Results

Study population

Characteristics of the Danish patients with CD, UC and healthy controls are shown in Table 1. The genotype distributions among the healthy controls deviated from Hardy-Weinberg equilibrium for TLR1 743 T>C (rs4833095) (p = 0.03). After correction for multiple testing, all SNPs studied were in Hardy-Weinberg equilibrium.

Polymorphisms associated with risk of CD

The homozygous variant genotype of TLR1 743 T>C (rs4833095) (OR: 3.15, 95% confidence interval (CI): 1.59–6.26, p = 0.001) and TLR5 936 T>C (rs5744174) (OR: 1.54, 95% CI: 1.04–2.28, p = 0.03) and the combined homozygous and the heterozygous variant genotypes of IL12B G>C (rs6887695) (OR: 1.49, 95% CI: 1.13–1.96, p = 0.004) were associated with increased risk of CD. The homozygous variant genotype of IL18–137 G>C (rs187238) (OR: 0.50, 95% CI: 0.28–0.88, p = 0.02) was associated with reduced risk of CD (Table 2).

After Bonferroni correction for multiple testing, the homozygous variant genotype of TLR1 743 T>C (rs4833095) (OR: 3.15, 95% CI: 1.59–6.26, p = 0.02) was associated with increased risk of CD.

Polymorphisms associated with risk of UC

The homozygous variant genotype of TLR1 743 T>C (rs4833095) (OR: 2.92, 95% CI: 1.42–6.00, p = 0.004) was associated with increased risk of UC. The combined homozygous and the heterozygous variant genotypes of IL18–137 G>C (rs187238) (OR: 0.72, 95% CI: 0.54–0.97, p = 0.03) were associated with reduced risk of UC (Table 2).

Polymorphisms associated with risk of IBD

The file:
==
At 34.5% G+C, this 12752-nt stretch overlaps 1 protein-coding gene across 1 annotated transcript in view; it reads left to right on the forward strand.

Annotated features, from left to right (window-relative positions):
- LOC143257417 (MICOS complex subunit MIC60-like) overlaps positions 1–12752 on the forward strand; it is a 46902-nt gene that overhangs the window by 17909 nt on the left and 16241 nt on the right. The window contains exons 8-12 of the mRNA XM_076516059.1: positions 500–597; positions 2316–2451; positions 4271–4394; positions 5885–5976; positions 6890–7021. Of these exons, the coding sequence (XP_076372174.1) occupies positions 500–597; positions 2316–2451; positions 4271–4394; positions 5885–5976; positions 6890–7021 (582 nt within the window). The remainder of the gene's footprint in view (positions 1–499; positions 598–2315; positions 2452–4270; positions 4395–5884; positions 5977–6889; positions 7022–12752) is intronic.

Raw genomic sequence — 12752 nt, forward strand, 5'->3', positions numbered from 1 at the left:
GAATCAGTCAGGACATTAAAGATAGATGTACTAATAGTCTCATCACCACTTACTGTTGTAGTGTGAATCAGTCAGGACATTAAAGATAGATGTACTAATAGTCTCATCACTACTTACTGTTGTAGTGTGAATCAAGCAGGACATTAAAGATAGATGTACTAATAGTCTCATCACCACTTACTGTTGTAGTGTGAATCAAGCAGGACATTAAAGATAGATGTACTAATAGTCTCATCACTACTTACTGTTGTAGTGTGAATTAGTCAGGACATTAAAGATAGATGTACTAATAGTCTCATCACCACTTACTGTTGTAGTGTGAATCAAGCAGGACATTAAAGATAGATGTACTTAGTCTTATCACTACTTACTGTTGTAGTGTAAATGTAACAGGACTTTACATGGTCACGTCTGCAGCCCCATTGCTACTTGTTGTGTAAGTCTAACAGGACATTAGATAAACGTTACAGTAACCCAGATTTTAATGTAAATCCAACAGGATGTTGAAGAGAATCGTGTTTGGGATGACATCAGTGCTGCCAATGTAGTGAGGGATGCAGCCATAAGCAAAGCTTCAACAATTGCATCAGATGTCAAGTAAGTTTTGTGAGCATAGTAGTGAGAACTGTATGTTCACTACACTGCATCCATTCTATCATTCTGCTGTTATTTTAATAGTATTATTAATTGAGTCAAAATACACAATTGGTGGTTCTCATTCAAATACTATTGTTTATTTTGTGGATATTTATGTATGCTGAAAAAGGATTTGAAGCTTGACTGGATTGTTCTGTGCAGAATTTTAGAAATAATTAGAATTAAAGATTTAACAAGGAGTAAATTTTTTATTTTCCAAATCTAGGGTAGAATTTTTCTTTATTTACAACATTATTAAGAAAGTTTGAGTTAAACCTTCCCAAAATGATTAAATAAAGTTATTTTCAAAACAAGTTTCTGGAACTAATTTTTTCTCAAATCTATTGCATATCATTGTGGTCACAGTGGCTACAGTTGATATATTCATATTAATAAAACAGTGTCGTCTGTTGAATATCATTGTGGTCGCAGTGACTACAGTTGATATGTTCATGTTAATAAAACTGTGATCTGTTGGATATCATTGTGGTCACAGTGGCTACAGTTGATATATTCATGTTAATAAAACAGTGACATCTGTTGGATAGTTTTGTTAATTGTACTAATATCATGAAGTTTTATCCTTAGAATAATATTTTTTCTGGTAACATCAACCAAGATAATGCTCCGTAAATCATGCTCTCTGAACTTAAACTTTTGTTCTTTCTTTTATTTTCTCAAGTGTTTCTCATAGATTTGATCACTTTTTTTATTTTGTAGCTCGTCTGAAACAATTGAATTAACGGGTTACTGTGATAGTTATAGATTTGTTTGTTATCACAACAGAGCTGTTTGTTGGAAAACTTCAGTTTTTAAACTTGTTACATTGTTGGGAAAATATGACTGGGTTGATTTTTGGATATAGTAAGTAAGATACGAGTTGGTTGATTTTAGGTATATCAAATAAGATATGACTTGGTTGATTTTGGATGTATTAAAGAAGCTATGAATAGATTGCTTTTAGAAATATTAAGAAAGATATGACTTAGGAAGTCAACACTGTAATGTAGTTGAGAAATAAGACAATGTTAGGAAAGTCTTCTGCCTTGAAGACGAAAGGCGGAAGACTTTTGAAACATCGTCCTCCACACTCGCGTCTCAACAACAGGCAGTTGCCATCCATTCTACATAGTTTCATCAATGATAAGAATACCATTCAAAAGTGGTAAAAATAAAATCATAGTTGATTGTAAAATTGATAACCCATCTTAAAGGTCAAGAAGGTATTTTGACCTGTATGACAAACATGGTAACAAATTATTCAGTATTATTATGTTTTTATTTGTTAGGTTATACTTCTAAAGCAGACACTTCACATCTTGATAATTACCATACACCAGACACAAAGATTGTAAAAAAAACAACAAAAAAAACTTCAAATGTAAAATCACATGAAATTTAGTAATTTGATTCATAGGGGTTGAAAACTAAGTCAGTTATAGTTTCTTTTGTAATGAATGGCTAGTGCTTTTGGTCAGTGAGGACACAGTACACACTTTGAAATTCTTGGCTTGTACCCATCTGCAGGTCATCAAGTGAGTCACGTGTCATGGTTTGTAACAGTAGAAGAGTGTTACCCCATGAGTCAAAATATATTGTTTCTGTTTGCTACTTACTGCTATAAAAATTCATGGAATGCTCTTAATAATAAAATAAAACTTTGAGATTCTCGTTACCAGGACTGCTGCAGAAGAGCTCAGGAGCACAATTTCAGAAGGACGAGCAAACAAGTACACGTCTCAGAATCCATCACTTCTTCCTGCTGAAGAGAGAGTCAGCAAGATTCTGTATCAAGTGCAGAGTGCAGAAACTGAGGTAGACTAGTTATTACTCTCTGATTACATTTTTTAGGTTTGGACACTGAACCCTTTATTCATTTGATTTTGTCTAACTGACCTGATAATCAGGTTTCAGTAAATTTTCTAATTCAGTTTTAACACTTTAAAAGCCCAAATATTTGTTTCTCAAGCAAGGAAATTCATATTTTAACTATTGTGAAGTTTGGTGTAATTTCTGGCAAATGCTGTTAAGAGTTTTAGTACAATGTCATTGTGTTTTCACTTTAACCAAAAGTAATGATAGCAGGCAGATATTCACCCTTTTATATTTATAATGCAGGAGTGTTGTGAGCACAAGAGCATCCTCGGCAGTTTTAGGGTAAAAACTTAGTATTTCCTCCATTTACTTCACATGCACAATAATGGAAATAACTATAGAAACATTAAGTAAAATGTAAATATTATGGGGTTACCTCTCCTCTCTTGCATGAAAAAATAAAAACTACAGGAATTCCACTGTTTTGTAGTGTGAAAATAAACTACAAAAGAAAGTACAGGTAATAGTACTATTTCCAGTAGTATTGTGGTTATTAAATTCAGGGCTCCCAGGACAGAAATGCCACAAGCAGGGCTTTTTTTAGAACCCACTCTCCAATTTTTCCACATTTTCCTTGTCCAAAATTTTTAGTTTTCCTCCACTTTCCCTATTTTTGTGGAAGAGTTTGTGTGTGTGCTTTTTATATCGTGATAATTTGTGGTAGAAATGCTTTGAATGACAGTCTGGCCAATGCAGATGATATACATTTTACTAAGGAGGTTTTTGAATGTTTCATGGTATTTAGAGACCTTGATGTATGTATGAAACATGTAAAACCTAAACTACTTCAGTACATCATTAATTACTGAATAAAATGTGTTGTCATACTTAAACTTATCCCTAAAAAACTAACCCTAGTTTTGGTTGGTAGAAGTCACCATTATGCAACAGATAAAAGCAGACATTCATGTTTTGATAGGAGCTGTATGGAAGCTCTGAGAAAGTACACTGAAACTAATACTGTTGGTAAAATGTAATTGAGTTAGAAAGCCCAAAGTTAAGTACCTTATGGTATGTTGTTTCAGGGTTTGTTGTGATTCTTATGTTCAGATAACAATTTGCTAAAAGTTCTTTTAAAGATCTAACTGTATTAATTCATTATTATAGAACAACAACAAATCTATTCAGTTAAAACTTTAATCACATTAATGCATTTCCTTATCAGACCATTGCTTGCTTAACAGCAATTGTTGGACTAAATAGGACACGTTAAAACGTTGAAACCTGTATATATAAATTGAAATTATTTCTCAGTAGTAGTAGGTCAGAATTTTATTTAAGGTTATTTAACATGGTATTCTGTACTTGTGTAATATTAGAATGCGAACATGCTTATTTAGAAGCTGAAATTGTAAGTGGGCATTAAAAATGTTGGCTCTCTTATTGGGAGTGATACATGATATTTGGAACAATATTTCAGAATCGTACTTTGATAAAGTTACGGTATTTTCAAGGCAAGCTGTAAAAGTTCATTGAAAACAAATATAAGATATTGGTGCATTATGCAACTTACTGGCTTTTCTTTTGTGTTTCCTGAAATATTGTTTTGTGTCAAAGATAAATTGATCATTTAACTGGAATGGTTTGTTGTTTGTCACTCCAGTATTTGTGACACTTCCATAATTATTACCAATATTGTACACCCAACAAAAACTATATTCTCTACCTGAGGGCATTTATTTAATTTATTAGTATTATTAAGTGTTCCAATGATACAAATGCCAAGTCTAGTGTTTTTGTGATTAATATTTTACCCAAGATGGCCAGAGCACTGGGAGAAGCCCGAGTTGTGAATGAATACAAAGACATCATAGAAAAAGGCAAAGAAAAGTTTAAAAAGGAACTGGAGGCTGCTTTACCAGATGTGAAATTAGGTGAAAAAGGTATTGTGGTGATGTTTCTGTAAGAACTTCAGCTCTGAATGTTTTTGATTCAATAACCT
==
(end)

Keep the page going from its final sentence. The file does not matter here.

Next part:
In order to increase statistical power the analyses for CD and UC were combined (IBD). The studied polymorphisms generally showed the same direction of effect for CD and UC (Table 2).

The homozygous variant genotype of TLR1 743 T>C (rs4833095) (OR: 2.96, 95% CI: 1.64–5.32, p = 0.0003) and the combined homozygous and the heterozygous variant genotypes of IL12B G>C (rs6887695) (OR: 1.29, 95% CI: 1.03–1.62, p = 0.03) were associated with increased risk of IBD. The homozygous variant genotype of IL18–137 G>C (rs187238) (OR: 0.61, 95% CI: 0.39–0.95, p = 0.03) was associated with reduced risk of IBD (Table 2).

After Bonferroni correction for multiple testing, the homozygous variant genotype of TLR1 743 T>C (rs4833095) (OR: 2.96, 95% CI: 1.64–5.32, p = 0.005) was associated with increased risk of IBD.

The biologic effects of the studied SNPs and OR for polymorphisms which have been shown to be associated with risk of CD, UC or IBD in other studies and in this study were summarized in S1 Table.

Linkage disequilibrium

Rs6887695 (IL12B) included in this study was in linkage disequilibrium with rs6556412 (IL12B) associated with CD in another study with r2 = 0.96 and D' = 1.00. No linkage disequilibrium was found for the SNPs in TLR5 (rs5744174 and rs2072493), NLRP1 (rs878329 and rs2670660), IL12B (rs3212217 and rs6887695), IL18 (rs1946518 and rs187238) or IFNGR2 (rs8134145, rs8126756 and rs17882748) (r2 < 0.8).

Discussion

In this Danish cohort of severely ill patients, 4 functional polymorphisms in 4 genes involved in the Toll-like receptor (TLR1 and TLR5) and the IL-23/IL-17 (IL12B and IL18) pathways were found to be associated with risk of CD or UC (Fig 1).